Glaucoma is an eye disease that can cause vision loss or blindness. With glaucoma, fluid builds up in the eye, which puts pressure on the back of the eye. This pressure injures the optic nerve and causes vision loss. Side vision is often affected first, followed by front vision.
Types of Glaucoma
There are two main types of glaucoma:
• Open-angle glaucoma often has no signs until it reaches an advanced stage. The pressure slowly damages the optic nerve over time. This affects both eyes but you may have signs in one eye first.
• Angle-closure glaucoma has a very fast rise in pressure and sudden signs. Permanent vision loss can occur within one day so it is very important to seek medical care right away.
You are at risk for developing glaucoma if you:
• Have a family member with glaucoma
• Have diabetes, high blood pressure, heart disease or hypothyroidism
• Are nearsighted
• Have had an injury to the eye, certain eye surgeries or chronic eye inflammation
• Have been taking steroids for long periods of time
• Are over age 60
• Are African-American or Mexican-American
• Are of Asian-American descent – this puts you at increased risk for angle-closure glaucoma
Glaucoma may have no signs until there is vision loss. Other signs you may have:
• Blurred vision
• Halos around lights
• Loss of peripheral or side vision
• Tunnel vision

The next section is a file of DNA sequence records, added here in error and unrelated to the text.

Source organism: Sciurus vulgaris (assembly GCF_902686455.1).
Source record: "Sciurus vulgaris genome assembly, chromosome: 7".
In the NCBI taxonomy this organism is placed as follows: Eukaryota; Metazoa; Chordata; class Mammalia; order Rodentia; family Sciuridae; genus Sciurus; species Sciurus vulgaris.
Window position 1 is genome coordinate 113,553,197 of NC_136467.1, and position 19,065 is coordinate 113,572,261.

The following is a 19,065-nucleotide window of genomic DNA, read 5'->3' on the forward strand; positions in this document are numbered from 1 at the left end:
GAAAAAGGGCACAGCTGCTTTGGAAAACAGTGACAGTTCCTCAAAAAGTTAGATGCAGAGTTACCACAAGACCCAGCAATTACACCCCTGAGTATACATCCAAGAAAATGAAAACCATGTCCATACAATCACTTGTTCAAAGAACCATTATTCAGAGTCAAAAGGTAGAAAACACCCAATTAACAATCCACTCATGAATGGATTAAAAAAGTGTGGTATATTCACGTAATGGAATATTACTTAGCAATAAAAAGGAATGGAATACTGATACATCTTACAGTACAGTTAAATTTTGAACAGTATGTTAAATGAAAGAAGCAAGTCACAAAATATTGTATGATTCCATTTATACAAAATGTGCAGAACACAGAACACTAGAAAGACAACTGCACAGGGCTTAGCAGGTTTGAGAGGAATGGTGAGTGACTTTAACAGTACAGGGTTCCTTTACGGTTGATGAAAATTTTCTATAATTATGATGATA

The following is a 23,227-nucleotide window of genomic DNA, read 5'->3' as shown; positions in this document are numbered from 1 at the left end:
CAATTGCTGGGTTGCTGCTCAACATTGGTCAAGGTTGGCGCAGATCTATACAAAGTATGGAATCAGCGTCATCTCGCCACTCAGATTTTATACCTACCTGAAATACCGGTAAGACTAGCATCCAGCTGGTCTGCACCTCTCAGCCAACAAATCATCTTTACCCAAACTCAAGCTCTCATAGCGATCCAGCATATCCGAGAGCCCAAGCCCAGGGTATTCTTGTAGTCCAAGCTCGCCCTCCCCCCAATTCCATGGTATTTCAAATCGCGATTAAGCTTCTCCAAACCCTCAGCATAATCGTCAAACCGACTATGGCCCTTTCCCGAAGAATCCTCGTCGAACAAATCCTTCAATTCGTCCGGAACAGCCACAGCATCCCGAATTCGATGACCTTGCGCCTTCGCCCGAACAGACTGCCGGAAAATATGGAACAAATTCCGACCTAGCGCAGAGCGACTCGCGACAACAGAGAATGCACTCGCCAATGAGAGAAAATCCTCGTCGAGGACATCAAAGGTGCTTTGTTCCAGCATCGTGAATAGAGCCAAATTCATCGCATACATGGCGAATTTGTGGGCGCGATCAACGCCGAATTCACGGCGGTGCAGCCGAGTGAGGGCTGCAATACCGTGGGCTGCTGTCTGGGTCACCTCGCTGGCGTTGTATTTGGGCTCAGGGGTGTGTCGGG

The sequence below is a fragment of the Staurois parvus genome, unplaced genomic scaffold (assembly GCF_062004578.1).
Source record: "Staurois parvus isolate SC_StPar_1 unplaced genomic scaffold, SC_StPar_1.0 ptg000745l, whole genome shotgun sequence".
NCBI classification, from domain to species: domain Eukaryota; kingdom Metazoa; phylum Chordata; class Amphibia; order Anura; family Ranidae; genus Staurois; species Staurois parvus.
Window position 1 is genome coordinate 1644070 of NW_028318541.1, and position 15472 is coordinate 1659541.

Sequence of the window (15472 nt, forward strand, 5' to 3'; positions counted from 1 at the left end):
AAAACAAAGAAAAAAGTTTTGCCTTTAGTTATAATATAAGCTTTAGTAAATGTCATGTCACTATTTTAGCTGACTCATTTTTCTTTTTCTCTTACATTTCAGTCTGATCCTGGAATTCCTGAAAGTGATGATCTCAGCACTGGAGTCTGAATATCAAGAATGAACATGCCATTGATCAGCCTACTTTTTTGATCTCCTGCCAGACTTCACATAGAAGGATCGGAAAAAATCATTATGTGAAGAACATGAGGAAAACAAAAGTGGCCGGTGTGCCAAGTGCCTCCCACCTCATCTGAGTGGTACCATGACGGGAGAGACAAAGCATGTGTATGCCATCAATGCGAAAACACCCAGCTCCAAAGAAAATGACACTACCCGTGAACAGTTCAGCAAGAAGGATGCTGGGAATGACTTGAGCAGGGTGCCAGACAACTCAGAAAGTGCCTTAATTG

• Red eyes
• Severe eye pain
• Nausea and vomiting
Your eye doctor may do tests to check your:
• Eye pressure
• Optic nerve
Glaucoma cannot be cured and damage cannot be reversed. But with treatment, eye pressure can be decreased and further vision loss can be prevented. Eye drops are the most common early treatment for glaucoma. Other treatments may include oral medicines, laser treatment or surgery. When you have glaucoma, it must be treated for the rest of your life.
There is no proven way to prevent glaucoma. If increased eye pressure is detected and treated early, it can decrease loss of vision and prevent blindness.
• Have your eyes checked and tested for glaucoma at least every five years after age 40. If your pressure readings begin to rise, you will need to have eye exams more often.
• To prevent increased pressure in your eyes:
- Find ways to cope with stress.
- Exercise regularly.
- Limit caffeine.
- Eat a healthy diet of fruits and vegetables.
- Wear eye protection during work or with sports to prevent injury.
• Control your diabetes, high blood pressure, cholesterol and heart disease.
• Do not use herbal remedies that are advertised for glaucoma treatment.
These are not proven effective and may delay your getting proper treatment. Talk to your doctor or nurse if you have any questions or concerns.